Draghi’s speech at an investment conference in London boosted
markets at the time and forced down Spain and Italy’s borrowing costs
after saying; “Within our mandate, the ECB is ready to do whatever it
takes to preserve the euro. And believe me, it will be enough.” The
markets responded because they were effectively being manipulated.
Known as “Outright Monetary Transactions” the scheme was to have been
deployed alongside a QE [Quantitative easing] programme from March 2015, itself racking up
¢80billion a month. Several trillion euros later and the EU looks as
precarious as ever with growth a distant memory.
In Italy, yields on bonds dropped from 6.3 per cent to 1.2 per cent
after that famous speech and all seemed good – on the face of it. But
deep down, it was not as we had been led to believe. Italy’s government
debt grew and is now equal to 133 per cent of GDP. When Ireland imploded and had to be fully bailed out by the ECB, its debt pile was 132.2% of GDP.
With all this intervention, the ECB’s balance sheet ballooned – set
to overtake the U.S. Fed Reserve and has now reached over $3trillion according to Bank of America Merrill Lynch (not to be confused with national debt).
Then, totally off the mainstream media radar came news that another
Italian bank had disintegrated. And while attention was focused on the
rescue of Banca Monte dei Paschi di Siena, which is still not fully
finalised, news came that Banca Etruria, has quietly slipped into bankruptcy.
“It was announced (Dec 21st) that the first part of an
investigation concerning fraudulent bankruptcy charges (at Banca
Etruria), in which 21 board members are implicated, had been closed.
This strand of the investigation concerns €180 million of loans offered
by the bank which were never paid back, leading to the regional lender’s
bankruptcy and eventual bail-in/out last November that left bondholders
holding virtually worthless bonds.”
Next up and out of the blue comes UniCredit, the country’s largest
bank. It is seeking to raise €13bn of desperately needed capital but
large as though this is, the biggest problems, according to the FT is that the smaller banks, like Banca Etruria, are now in a perilous position and on the verge of falling over the cliff edge.
Italy has banks on every street corner, with more branches per capita
than any other OECD country. The lack of growth (occurred since it
joined the Euro), has suppressed much needed profits on the one hand
whilst seeing poor wage growth on the other, causing drastically
increased non-performing loans that now add up to an eye-watering
The FT reports that
Italian banks “have long sold their own shares and debt to their retail
customers as an attractive alternative to savings products, a
disgraceful practice that should never have been allowed. It means that
ordinary Italians, many in retirement, have already suffered as bank
shares have fallen. They will suffer much more in a bail-in.”
The FT is suggesting that
a full bail-in is on the cards. It is. TruePublica reported back in
September that banks throughout the EU would simply steal depositors
money if any of them failed now that new bail-in rules had been implemented. And that is exactly what is happening.
The result of all this is that Mario Draghi, clearly feeling the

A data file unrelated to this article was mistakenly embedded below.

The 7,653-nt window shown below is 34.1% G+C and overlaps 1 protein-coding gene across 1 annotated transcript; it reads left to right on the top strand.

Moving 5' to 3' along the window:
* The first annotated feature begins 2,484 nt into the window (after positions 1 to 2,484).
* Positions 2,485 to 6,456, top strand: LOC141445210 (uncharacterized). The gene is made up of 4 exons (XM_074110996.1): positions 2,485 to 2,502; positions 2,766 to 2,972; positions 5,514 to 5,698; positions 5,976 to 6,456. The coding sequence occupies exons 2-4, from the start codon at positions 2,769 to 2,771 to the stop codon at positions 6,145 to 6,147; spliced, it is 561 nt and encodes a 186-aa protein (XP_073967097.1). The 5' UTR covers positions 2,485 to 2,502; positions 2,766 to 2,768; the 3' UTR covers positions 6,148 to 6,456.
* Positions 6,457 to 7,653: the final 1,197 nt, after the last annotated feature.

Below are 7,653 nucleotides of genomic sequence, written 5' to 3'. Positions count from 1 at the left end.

strain, has finally admitted defeat and said that there is a strong
possibility of the EU falling apart. This time the tactic to keep unity
was to threaten every country in the EU by stating that leaving the
Eurozone would cost dearly and would require any member country to
settle its claims or debts with the bloc’s payments system before
severing ties. There’s nothing to stop a desperate member country from
leaving and simply defaulting.
According to ArmstrongEconomics,
“This statement reveals the heated discussion at Davos and the rift
that is beginning to spread. This statement, (Draghi) was made in a
letter to two Italian lawmakers in the European Parliament.”
Martin Armstrong himself says “Southern Europe, which are the weaker
economies including Italy, Spain, and Greece, have accumulated huge
liabilities to keep the euro afloat while Germany stands out as the
biggest creditor with net claims of €754.1 billion euros. This alone may
set off the massive capital flight to the dollar. We are looking at the
complete collapse of the Quantitative Easing carried out by the ECB
since 2008 without any success.”
German Minister for Economic Affairs Sigmar Gabriel, the most senior Social Democrat in Angela Merkel’s government, also warned just last week that the EU could fall apart if populists in France and the Netherlands win national elections later this year.
So convinced are
aides to US President Donald Trump that the EU is on the verge of a
breakup that they recently asked EU officials over the phone which
countries will be next to leave the bloc after Britain.
In the meantime, the man tipped to be Donald Trump’s ambassador to the European Union has told the BBC the single currency “could collapse” in the next 18 months.
Even the creator of the Euro professor Otmar Issing has predicted that
Brussels’ dream of a European superstate will finally be buried amongst
the rubble of the crumbling single currency he designed accusing
eurocrats and German leader Angela Merkel, of “betraying the principles
of the euro and demonstrating scandalous incompetence over its
management” – pointing a finger directly at Mario Draghi’s failing
Economists, commentators, experts and pundits are now divided when it
comes to the survival prospects of the Euro in the near term and even
that fact alone has considerably worsened since last year. With the head
of the ECB Mario Draghi admitting an eventual break-up is a
possibility, probability is that much higher than previously ever
Source: Global Research